By Jon Delano

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PITTSBURGH (KDKA) — The resurgence in American automobile manufacturing hailed by President Trump took a sharp blow, as General Motors announced it would end production at five plants in Michigan, Maryland and Ohio and one in Canada, including the Lordstown plant near Youngstown, Ohio, just 75 miles from Pittsburgh.

GM says it is cutting 15 percent of its salaried workforce as it shifts production from passenger cars to the more popular SUVs and trucks.

Lordstown — with 1,600 employees, including an estimated 100 from Pennsylvania — currently manufactures the Chevy Cruze, but poor sales had already forced a cutback in shifts.

At a rally in Youngstown last year, President Trump promised that jobs would come back to the region, not disappear.

“They’re all coming back,” he said in July of 2017. “They’re all coming back, coming back.”

“I was very tough,” the President said on Monday.

The President said he talked to GM CEO Mary Barra after he heard the news.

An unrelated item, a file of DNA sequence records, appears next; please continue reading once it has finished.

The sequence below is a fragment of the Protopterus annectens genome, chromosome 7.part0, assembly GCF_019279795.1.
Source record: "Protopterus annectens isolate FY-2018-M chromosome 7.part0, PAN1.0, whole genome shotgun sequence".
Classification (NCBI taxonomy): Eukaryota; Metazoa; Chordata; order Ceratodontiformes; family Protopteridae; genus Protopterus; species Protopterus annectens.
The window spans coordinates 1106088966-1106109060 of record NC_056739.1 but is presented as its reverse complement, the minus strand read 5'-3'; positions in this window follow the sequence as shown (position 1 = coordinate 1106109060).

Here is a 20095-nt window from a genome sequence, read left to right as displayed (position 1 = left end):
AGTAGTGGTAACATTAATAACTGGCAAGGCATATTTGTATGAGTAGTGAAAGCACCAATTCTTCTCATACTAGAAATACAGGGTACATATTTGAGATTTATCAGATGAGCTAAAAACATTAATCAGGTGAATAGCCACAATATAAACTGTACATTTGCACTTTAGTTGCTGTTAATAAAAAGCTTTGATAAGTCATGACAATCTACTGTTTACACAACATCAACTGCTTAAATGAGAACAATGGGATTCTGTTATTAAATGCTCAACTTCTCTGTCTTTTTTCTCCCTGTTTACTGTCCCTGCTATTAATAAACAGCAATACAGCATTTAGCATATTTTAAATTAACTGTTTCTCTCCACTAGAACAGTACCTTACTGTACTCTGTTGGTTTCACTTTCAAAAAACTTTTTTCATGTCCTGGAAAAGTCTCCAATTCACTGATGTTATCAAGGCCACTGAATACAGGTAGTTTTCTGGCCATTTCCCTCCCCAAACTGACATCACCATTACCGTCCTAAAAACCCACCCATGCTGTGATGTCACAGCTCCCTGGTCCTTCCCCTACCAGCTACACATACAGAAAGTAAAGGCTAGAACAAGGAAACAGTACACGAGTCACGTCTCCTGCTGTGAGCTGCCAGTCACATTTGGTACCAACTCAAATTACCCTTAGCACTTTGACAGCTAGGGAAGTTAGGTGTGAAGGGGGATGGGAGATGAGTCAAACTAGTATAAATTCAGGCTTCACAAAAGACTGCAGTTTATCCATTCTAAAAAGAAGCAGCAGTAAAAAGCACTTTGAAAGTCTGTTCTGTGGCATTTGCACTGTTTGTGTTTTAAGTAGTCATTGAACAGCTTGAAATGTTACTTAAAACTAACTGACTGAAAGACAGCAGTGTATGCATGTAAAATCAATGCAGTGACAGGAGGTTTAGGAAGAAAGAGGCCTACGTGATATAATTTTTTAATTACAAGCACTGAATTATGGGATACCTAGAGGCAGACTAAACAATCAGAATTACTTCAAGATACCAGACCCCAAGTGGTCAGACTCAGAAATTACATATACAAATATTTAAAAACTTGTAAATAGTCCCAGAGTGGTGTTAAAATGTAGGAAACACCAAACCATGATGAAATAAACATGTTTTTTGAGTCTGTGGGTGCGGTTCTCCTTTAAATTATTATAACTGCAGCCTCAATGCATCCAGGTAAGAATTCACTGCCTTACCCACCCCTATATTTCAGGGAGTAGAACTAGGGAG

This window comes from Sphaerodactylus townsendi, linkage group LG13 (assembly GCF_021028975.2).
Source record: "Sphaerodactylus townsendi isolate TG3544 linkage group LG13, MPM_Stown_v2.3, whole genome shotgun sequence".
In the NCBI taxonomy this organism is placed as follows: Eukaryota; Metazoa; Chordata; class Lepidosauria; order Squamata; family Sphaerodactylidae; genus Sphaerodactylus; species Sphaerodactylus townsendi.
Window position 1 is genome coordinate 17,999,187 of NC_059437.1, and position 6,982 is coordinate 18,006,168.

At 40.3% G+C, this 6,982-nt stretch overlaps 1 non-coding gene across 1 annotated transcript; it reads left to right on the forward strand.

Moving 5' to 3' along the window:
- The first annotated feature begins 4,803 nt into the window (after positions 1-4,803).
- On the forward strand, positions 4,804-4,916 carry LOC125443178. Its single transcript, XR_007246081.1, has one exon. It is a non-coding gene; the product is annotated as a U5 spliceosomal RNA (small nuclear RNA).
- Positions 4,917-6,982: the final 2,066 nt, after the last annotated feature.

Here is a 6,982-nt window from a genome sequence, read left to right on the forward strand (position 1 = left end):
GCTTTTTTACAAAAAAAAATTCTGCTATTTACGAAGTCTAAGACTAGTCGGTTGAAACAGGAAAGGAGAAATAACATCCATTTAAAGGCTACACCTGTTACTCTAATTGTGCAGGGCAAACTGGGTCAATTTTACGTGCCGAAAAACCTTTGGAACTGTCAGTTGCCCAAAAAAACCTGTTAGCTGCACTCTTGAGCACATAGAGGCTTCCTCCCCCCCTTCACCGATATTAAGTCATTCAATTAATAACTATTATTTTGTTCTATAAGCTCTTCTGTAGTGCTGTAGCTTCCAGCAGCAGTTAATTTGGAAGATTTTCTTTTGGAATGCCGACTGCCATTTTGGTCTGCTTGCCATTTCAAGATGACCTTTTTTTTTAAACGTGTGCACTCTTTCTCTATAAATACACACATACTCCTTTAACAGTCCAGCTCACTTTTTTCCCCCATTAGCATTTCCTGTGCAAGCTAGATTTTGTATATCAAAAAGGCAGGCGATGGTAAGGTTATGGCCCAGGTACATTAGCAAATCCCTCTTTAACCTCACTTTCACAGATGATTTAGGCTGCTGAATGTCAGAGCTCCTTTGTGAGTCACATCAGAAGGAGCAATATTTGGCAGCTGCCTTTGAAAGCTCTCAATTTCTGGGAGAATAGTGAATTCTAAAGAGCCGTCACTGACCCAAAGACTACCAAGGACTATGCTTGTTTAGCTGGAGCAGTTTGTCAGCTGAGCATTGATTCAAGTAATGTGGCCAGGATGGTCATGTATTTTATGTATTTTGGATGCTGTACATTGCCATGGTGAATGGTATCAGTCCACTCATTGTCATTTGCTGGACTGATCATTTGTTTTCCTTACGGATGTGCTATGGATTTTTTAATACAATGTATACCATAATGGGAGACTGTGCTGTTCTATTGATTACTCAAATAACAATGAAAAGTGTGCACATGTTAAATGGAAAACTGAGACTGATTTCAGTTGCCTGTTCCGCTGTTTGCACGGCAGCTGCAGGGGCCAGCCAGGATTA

“I said this country has done a lot for General Motors. You better get back in there soon. That’s Ohio, and you better get back in there soon,” said Trump. “We have a lot of pressure on them, you have senators, you have a lot of other people, a lot of pressure. They say the Chevy Cruze is not selling well. I say, get a car that is selling well and put it back in.”

The United Auto Workers Union called the closings a betrayal of union concessions and taxpayer bailouts.

“GM’s production decisions, in light of employee concessions during the economic downturn and a taxpayer bailout from bankruptcy, puts profits before the working families of this country whose personal sacrifices stood with GM during those dark days,” Terry Dittes, UAW vice president said. “These decisions are a slap in the face to the memory and recall of that historical American made bailout.”

GM says half the workers may be offered jobs elsewhere.

The union is promising legal action to block the closings, and the President says he is pressuring GM to find something else to build at the Lordstown plant.

That message was echoed by politicians in both political parties.

The company said the layoffs would begin sometime in January, and the closings would save General Motors some $4.5 billion by the end of 2020.